A few years ago I ran a series of healthy living workshops, including stress management. My students ran the gamut from young parents to middle-aged professionals, and their problems ranged from career burnout to unhappy relationships. But, there was one common denominator: they all felt “stuck” in their present situation.
This feeling of inertia is a form of mental exhaustion that occurs when we live in a state of extended stress. It means we’ve depleted our mental energy. Most of us have experienced this feeling of being “stuck” at some point. It seems as if we are in the passenger seat of our own lives, powerless to exert control over the destination.
Here’s the kicker: most of the time we do have the power – we are simply looking in the wrong direction. We are focused on changing the negative actions of others: a demanding boss, an uncooperative spouse, an inconsiderate family member or non-supportive friend. The first step in getting “unstuck” is simply accepting the reality that we can’t change the behavior of those people. We simply can’t. Whether it’s a spouse, a co-worker, a family member, a boss or a friend – we may influence, but we do not have the ability to force, cajole or convince them to change. Our control over a stressful situation lies solely within our ability to change our own actions.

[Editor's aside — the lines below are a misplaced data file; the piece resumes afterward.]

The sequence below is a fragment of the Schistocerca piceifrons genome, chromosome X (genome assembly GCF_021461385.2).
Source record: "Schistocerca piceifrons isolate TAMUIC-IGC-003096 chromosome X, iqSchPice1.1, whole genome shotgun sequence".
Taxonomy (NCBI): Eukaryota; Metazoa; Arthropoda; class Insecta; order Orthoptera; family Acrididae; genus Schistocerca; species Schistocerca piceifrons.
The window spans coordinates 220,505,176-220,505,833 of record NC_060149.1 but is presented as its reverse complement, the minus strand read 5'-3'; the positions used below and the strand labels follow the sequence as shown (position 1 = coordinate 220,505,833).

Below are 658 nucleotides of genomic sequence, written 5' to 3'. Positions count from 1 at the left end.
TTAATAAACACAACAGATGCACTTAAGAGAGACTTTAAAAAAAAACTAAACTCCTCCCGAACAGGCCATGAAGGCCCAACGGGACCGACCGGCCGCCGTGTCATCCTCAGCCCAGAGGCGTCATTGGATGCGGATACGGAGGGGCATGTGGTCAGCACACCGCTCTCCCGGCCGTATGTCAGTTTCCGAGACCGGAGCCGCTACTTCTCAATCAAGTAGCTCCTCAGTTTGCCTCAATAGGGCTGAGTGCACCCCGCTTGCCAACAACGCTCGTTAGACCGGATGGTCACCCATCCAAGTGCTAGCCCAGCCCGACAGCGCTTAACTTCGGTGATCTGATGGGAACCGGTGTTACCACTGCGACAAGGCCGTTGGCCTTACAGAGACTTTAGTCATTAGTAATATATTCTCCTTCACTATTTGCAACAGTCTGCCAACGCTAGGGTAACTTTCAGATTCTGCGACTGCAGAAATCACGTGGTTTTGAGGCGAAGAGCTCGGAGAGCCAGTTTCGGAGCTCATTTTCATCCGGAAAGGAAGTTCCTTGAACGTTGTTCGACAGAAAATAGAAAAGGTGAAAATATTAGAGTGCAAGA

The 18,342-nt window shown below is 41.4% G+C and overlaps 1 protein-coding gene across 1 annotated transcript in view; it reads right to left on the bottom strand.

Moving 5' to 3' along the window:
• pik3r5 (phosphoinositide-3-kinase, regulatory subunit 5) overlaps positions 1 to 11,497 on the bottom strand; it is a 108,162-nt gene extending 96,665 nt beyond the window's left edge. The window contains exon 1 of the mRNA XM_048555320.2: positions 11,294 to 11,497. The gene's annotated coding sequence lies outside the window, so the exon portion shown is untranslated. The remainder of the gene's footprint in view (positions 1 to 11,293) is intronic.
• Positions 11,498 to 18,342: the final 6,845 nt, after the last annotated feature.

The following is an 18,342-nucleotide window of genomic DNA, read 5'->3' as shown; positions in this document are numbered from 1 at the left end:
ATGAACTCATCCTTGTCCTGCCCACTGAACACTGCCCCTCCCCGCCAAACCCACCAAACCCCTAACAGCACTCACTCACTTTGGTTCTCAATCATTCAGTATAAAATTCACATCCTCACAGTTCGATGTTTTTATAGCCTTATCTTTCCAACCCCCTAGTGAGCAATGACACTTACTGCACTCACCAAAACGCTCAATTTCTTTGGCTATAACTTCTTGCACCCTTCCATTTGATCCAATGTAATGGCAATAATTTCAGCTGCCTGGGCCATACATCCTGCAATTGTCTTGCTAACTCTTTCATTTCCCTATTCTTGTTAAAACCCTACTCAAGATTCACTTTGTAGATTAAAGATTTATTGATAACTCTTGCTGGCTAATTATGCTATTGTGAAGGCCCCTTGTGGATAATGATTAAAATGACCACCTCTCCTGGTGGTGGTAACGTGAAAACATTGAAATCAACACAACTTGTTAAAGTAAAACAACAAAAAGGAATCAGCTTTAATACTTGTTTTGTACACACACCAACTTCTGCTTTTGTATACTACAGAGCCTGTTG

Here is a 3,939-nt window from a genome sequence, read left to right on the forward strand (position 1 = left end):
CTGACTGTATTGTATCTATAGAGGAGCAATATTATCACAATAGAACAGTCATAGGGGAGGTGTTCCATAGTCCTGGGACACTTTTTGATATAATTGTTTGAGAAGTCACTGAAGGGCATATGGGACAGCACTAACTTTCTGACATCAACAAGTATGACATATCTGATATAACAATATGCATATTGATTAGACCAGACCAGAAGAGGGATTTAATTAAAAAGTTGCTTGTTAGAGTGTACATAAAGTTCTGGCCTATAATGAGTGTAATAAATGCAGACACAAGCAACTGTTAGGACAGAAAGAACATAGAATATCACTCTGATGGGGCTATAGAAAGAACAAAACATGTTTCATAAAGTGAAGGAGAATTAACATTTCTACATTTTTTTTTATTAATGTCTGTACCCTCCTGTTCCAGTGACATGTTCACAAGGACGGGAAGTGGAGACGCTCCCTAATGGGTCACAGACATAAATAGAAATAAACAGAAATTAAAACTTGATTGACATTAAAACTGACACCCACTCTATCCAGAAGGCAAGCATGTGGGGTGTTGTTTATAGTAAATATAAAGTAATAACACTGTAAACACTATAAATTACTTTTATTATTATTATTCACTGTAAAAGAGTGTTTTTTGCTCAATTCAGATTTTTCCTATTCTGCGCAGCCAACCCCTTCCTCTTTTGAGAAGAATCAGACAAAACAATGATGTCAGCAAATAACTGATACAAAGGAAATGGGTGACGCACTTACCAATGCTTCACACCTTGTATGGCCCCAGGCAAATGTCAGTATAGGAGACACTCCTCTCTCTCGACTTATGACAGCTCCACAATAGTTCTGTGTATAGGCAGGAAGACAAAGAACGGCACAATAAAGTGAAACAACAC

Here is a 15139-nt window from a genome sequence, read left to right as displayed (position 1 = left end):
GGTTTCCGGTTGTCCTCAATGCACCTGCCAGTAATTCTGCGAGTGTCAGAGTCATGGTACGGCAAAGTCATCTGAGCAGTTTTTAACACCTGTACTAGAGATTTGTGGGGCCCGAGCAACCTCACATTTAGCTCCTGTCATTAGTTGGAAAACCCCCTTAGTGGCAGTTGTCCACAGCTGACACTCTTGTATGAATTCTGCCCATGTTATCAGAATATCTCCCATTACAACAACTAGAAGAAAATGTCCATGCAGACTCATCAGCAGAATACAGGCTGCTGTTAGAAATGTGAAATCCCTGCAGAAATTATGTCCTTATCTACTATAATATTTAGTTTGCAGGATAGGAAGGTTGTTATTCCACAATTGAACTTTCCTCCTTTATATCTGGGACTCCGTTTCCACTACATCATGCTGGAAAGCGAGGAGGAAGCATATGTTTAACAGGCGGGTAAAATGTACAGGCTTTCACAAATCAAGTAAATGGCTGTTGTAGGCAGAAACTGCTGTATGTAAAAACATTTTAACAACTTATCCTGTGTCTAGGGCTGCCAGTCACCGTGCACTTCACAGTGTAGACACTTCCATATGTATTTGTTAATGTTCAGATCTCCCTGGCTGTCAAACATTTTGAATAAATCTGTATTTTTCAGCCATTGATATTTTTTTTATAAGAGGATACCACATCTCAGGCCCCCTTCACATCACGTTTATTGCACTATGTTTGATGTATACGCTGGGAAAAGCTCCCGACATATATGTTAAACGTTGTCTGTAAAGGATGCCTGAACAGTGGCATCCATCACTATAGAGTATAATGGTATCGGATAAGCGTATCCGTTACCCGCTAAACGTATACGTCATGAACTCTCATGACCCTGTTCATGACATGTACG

When we focus entirely on what we – and we alone – can do differently, we start to clearly see the possibilities for meaningful change. Perhaps we need to pursue a new job or even a change of career. Maybe we need to return to school to complete a degree or take a course. Maybe the change needed is to expand our social circle, get in better shape or spend more time engaged in fun activities. The change may even be to walk away from a toxic relationship.
The first question we have to ask when we feel “stuck” is always the same: “What can I do differently to change my life?” The answer may surprise you.
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